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Lancet. 2000 Nov 18;356(9243):1723-7.

Decreased atopy in children infected with Schistosoma haematobium: a role for parasite-induced interleukin-10.

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Department of Parasitology, Leiden University Medical Centre, The Netherlands.



Most of the effort directed at understanding the role infections have in preventing allergy has focused on bacteria and viruses and their ability to divert the immune system towards T-helper-1 responses and away from proallergic T-helper-2 responses. However, helminth infections, highly prevalent in large parts of the developing world, where allergy is uncommon, stimulate strong T-helper-2 responses. We investigated the influence of chronic helminth infections on the prevalence of atopy and aimed to understand the relation at a detailed immunological level.


520 Gabonese schoolchildren were tested for skin reaction to house-dust mite and other allergens, for Schistosoma haematobium eggs in urine, and for microfilariae in blood samples. Total and mite-specific IgE antibodies were measured. A subsample selected on the basis of their skin test to house-dust mite received detailed immunological investigations.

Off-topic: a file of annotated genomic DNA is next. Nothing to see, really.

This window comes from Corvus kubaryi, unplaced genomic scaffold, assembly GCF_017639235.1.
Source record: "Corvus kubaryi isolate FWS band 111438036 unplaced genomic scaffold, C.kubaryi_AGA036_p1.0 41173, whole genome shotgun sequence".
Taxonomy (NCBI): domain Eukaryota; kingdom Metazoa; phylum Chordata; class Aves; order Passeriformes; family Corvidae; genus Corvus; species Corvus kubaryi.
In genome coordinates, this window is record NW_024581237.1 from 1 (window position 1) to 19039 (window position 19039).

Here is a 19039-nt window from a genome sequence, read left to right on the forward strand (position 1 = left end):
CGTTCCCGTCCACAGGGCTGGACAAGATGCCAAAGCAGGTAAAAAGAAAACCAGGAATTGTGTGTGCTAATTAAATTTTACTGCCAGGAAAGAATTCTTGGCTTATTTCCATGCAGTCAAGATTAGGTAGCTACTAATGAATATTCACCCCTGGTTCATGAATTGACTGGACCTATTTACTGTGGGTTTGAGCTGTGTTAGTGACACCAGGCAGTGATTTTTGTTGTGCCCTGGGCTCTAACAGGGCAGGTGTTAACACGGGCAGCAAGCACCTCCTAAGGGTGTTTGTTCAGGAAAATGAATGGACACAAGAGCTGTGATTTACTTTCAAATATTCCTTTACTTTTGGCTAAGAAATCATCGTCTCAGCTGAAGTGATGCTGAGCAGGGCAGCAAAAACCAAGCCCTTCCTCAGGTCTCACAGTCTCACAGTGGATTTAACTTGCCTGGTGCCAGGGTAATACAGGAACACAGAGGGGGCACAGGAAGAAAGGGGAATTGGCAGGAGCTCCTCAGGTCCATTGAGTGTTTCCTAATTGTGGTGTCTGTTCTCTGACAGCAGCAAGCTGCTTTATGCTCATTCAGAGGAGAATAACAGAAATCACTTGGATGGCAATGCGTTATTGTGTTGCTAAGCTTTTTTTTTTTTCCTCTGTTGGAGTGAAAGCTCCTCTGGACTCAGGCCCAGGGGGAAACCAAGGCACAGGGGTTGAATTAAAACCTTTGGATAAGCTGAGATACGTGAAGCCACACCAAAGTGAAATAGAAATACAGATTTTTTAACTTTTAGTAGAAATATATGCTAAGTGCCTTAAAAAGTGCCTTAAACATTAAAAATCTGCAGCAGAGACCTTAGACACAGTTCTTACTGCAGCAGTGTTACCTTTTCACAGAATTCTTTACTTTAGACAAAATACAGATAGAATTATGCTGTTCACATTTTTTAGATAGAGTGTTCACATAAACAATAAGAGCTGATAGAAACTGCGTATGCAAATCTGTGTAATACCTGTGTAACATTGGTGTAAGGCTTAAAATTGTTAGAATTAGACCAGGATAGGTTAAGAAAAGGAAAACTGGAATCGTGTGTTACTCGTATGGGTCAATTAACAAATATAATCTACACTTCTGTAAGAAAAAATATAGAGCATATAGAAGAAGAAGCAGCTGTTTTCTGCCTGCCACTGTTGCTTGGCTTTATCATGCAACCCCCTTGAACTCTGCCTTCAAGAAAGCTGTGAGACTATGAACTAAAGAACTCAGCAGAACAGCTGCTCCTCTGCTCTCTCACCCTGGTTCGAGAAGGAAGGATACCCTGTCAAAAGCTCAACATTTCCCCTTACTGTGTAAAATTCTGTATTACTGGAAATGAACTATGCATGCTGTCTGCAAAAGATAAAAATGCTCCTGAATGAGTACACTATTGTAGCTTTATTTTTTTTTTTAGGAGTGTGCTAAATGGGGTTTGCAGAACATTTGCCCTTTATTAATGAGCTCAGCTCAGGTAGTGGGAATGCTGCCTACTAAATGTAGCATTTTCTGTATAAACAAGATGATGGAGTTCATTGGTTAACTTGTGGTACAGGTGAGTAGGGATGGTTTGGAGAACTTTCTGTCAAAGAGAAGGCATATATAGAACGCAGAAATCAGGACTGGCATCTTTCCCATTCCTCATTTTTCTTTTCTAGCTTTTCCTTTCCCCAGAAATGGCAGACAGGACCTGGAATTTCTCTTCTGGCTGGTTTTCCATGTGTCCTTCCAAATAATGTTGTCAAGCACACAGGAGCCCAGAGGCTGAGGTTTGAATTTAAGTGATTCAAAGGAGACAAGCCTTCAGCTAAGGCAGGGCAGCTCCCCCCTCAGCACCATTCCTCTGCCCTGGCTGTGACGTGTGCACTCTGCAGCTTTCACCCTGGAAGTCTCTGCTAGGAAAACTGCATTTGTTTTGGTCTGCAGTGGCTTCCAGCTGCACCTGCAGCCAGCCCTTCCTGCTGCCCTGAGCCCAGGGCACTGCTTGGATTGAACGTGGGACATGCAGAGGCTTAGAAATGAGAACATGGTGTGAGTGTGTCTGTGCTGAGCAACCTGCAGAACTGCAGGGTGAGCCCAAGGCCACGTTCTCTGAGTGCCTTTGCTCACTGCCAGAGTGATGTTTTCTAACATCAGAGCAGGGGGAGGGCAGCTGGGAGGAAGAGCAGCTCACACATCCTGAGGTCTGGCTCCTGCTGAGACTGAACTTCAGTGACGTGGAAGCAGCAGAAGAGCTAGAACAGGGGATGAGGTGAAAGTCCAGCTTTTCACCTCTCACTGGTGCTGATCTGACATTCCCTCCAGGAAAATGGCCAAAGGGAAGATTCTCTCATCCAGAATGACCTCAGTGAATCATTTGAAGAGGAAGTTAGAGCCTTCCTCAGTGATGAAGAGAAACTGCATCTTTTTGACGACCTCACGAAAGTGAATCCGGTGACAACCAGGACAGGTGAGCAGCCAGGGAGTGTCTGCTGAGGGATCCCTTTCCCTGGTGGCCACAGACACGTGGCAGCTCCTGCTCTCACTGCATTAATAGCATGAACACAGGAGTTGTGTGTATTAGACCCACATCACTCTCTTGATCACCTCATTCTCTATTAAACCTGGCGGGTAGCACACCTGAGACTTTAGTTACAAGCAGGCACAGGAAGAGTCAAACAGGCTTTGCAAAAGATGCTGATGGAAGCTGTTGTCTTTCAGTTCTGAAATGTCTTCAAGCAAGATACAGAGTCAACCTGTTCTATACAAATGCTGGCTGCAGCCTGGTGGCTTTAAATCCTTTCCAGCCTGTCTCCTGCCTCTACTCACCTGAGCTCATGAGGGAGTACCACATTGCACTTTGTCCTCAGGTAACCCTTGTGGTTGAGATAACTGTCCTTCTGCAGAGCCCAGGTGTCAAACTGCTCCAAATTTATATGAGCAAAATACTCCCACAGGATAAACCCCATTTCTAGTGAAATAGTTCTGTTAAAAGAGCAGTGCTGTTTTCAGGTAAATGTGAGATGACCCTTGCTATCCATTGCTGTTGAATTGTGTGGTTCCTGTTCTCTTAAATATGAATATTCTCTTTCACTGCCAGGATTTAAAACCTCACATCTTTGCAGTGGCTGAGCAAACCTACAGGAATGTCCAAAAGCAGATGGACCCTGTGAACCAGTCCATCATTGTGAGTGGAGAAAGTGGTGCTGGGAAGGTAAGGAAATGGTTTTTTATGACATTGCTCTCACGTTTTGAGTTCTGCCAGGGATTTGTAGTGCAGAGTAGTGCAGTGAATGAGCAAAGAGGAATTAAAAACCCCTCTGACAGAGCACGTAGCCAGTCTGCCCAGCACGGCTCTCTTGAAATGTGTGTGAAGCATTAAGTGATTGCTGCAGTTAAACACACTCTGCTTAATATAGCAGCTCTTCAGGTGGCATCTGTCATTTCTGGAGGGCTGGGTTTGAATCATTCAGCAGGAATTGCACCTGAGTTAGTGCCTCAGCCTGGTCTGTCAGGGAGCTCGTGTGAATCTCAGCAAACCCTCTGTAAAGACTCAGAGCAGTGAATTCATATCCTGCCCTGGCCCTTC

Children with urinary schistosomiasis had a lower prevalence of a positive skin reaction to house-dust mite than those free of this infection (odds ratio 0.32 [95% CI 0.16-0.63]). The degree of sensitisation to house-dust mite could not explain this difference in skin-prick positivity. Schistosome-antigen-specific concentrations of interleukin-10 were significantly higher in infected children, and higher specific concentrations of this anti-inflammatory cytokine were negatively associated with the outcome of skin-test reactivity to mite (0.53 [0.30-0.96]). No association between polyclonal IgE antibodies and skin-test results was found.


The anti-inflammatory cytokine, interleukin-10, induced in chronic schistosomiasis, appears central to suppressing atopy in African children.

[Indexed for MEDLINE]

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